On a more positive note however, the latest news is that government has now taken stock of the decline in forest areas and the massive increase in land concessions handed to both foreign and domestic companies across the country. In 1982 forests covered 47 percent of land in Laos; this has now been assessed to decline to 35% of the country. The new National Land Management Authority has called a moratorium on land concessions for agriculture and tree plantation projects in order to reassess the policy and review the past projects to ensure they are in line with the law. The Laotian people will be anxious to know the results of this review.

Nam Phou San Gao (I think the "nam" reffers to the fact that there is water on the mountain "phou" rather than the name of any river.)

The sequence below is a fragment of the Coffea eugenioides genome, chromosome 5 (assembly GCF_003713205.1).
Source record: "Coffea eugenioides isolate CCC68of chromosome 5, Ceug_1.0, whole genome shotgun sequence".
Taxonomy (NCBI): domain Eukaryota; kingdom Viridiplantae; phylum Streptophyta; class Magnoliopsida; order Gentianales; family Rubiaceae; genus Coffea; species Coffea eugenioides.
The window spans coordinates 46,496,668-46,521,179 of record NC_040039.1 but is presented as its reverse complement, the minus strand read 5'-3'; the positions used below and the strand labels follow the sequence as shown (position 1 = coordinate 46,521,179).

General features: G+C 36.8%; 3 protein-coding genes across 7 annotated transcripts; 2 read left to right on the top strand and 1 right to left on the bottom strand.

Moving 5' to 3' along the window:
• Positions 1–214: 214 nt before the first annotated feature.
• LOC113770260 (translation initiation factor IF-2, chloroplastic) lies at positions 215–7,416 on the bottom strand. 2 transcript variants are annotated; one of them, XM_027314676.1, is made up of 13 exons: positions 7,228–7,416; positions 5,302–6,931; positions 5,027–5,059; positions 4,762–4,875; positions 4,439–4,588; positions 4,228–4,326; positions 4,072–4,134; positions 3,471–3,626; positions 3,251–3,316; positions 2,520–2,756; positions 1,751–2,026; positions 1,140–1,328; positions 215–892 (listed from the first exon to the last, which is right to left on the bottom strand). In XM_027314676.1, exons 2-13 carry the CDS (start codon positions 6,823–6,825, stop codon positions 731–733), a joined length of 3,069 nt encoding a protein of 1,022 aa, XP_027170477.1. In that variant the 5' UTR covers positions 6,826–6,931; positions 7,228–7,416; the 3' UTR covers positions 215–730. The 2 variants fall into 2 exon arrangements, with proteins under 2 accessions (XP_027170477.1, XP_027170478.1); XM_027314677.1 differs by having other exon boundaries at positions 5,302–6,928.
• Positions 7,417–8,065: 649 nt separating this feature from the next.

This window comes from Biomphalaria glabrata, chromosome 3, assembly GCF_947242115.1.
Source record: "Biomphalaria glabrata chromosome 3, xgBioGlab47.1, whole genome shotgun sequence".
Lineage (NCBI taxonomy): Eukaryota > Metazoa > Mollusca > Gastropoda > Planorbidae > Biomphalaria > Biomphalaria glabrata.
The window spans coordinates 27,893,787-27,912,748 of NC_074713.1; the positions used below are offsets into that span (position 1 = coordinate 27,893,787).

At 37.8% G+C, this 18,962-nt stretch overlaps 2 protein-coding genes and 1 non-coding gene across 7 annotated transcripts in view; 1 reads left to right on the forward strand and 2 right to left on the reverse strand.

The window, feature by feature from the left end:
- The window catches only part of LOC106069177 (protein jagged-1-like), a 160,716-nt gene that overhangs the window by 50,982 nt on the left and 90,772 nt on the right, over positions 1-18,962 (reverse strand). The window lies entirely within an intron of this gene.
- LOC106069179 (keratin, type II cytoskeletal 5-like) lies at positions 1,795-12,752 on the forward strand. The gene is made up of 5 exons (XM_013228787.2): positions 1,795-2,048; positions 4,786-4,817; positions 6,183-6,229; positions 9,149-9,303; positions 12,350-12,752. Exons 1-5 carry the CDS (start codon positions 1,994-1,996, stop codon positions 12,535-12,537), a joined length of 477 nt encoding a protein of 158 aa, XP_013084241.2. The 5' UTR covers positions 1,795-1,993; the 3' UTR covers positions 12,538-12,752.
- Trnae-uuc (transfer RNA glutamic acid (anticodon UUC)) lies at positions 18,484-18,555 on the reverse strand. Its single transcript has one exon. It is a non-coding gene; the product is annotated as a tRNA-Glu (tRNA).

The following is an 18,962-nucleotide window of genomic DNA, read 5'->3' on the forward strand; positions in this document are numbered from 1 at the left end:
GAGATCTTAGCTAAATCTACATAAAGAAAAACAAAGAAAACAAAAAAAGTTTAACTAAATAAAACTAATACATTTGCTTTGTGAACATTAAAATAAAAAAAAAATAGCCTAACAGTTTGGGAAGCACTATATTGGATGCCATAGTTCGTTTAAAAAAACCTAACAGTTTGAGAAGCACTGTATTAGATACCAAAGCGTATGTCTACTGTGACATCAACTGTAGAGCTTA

The Foundation for Ecological Recovery

Oct 28, 2007

Som Pak (gaht) or pickled mustard greens

I’ve no idea why we call these greens mustard greens. In Laotian they are called pak gaht. They grow pretty well in the cooler part of the year, and are a common winter vegetable. Here in Colorado they are one of the first plants up in the spring, and one of the last to die in the fall.

Mustard greens are the ingredient for the som pak you see sold in bags wherever kao neeow is sold. Typicaly a small bag costs twenty cents or so, combined with sticky rice and something barbequed they round out a meal.

The following is mama’s method.

The leaves are washed then sprinkled with salt which is worked in with lots of turning over of the leaves and gentle squeezing to push the salt into the vegetable. A benign bruising if you will. To test for saltiness taste some of the water that collects at the bottom of the bowl. If too salty drain and add fresh water. Remember the rice water has salt too.